B2B SaaS Pricing Models: Why Is There So Much Discounting In SaaS? 🎰
B2B SaaS pricing models and strategy in 2022 have seen some significant changes: Over the past year for example, we have seen a number of SAAS firms moving to subscription models, consumption based pricing or to SaaS or PaaS models to compete in next generation SAAS markets.
The problem is though, looming in the background of an ever evolving SaaS pricing model is age old discounting. With most B2B deals still won and maintained by SaaS sales reps using deep discounts and promos rather than strategic pricing or value based selling.
In this article we will continue to discuss discounting in B2B SaaS pricing models. Including: Key drivers of discounting in SaaS and areas of opportunity.
We argue that the quarterly deal management review process typically applied in SaaS firms is insufficient to rain in the loose discounting practices that are leading to substantial and largely unnecessary margin loss.
We strongly believe that incentivising sales representatives based on the number of monthly bookings leads to pricing chaos and extreme price variances that directly impact profitability.
B2B SaaS Discount Pricing Models And Strategy Example: Key drivers of discounting?
Discounting Wins Deals – Beliefs & Mindsets
The first and very common driver of discounting in SaaS relates to the deep seated belief that discounts win deals. SaaS sales reps typically argue, for example, that higher discounts are vital to win deals. What’s more, provides them with flexibility to do so.
But is this really the case? Latest research across multiple SaaS companies consistently shows the opposite to be true. Likewise, we find that the most profitable deals (and long lasting partnerships with customers) actually have lower average discounts overall compared to deals that were lost. Why? Because there was a higher chance that the sales person understood what, how and why the customer was buying. It was also likely that the sales rep devised a deal that made economic sense to both the customer and the firm.
Poorly Set Up Approvals Processes
Another driver of discounting relates to a confusing or overly complicated approvals process – i.e., in particular, how approvals are set up and how they are used by management during times of excessive discounting.
A good example of this is when management adds more sign-off procedures or personnel to the authority matrix as a means to prevent sales from excessively discounting to win deals.
But instead of preventing discounting, tightening up approvals often just adds more admin and complexity to an already frustrating process. To the point that everything slows down: Sales complain they can’t make a sale; getting angry there’s a nonsensical barrier keeping them away from securing their commission. Nothing really changes; nothing is learned. There’s just more red tape that everyone hates. Resentment builds in the sales force and the poor Chief Revenue Officer or Commercial Director just has more approvals to sign off at the end of the quarter.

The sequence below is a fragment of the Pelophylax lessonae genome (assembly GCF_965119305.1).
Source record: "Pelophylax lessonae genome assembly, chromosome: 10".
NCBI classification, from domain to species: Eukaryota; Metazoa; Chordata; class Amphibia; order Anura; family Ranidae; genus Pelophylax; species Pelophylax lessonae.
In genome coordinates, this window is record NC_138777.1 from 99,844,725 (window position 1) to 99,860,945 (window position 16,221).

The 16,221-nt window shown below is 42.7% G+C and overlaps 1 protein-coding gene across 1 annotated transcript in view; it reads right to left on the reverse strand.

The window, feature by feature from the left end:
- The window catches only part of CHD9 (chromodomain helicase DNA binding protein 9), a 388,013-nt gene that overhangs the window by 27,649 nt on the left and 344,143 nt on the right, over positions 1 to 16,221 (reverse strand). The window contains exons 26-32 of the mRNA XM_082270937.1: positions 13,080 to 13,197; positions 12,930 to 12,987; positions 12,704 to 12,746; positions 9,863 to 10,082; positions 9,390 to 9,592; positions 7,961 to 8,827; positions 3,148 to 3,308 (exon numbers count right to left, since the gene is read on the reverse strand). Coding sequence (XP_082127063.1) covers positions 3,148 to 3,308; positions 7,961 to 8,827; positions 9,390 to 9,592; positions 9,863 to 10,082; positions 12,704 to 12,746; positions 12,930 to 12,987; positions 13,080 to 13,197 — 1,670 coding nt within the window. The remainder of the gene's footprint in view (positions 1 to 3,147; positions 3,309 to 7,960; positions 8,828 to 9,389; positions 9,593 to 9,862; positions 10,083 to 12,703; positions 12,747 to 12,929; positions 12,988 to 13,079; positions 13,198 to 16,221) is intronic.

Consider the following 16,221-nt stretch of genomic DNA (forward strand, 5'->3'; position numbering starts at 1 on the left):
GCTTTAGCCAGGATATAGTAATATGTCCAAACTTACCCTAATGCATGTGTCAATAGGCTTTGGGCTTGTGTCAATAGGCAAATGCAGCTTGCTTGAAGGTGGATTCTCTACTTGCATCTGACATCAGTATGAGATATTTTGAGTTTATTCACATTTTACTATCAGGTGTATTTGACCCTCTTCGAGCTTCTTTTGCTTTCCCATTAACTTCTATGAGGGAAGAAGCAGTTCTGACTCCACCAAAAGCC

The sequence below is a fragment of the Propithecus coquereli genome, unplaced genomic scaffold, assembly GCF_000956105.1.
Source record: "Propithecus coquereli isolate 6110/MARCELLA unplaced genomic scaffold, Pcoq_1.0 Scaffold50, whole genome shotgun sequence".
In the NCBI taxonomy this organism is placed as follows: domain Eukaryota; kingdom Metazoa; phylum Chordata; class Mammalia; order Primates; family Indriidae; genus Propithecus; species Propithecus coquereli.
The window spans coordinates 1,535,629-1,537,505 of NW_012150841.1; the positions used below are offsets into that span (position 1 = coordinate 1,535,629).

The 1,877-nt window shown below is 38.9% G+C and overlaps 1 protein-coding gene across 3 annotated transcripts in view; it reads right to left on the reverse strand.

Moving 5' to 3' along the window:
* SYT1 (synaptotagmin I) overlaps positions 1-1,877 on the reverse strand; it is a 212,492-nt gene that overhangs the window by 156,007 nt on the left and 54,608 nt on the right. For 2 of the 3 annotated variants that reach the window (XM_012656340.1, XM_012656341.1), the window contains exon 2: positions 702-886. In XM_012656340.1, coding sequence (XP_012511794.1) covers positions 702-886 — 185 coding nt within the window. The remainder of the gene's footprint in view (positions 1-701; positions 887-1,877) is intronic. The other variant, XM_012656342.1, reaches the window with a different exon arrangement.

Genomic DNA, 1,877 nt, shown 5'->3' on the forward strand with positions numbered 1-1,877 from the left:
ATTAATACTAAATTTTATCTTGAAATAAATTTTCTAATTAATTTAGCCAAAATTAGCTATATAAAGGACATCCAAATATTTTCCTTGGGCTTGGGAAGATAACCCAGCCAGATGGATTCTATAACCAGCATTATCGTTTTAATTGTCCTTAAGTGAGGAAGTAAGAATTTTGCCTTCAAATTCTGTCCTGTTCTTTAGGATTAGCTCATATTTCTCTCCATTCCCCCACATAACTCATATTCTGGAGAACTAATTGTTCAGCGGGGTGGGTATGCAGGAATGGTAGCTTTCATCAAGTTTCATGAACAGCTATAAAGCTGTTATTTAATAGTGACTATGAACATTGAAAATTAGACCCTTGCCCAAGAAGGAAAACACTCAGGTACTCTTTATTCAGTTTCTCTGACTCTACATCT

In fact, we find that when more restrictions are added to the approvals process the majority of deals (>90%) end up getting escalated to the chief revenue officer (CRO) for sign off anyway. We also find that the discounting continues rather than decreases as no one but the sales rep knows the ins and outs of the deal.
This is because to managers and the CRO, every deal can look unique. Forcing them to make approvals based more on gut feel rather than on fact and evidence. In the heat of the deal, it is really difficult to be the one that says no to a sales rep asking for a discount when you are not familiar with the deal. No one wants to be the one responsible for losing a big deal. So very often a discount is approved based on pressure. This awkward situation is commonplace. Unfortunately, it is often resolved with less than objective fact based decision making or pricing.
Poorly Conceived Price Architecture
Leading on from the last example; another driver of discounting in SaaS is down to a poorly conceived price architecture. For example, when excessive discounting occurs, it is common for management to react by increasing list prices. The logic being that discounting off list won’t hurt as much if you inflate list price and/or costs – kind of like masking the reality to provide a buffer of safety type of logic.
But this price logic is flawed and short term thinking. Inflating list prices just ends up perpetuating the spiral of higher and higher discounts. This leads to the 60 to 80 percent average discounts for things like perpetual licenses. It also is a great way to ensure that no one ever trusts the list price again. Why?
Because both the sales rep and customers and management know that the list prices are based on guesswork.
After years of manipulating the list price to change discounting behaviour, the price list is less than useless. It’s a major source of margin erosion. For example, price variance off list in software is often off the charts – i.e., extreme and highly variable; and all because the fundamental architecture has not been pieced together well; or worse still, used to manipulate sales teams rather than to give them real price guidance.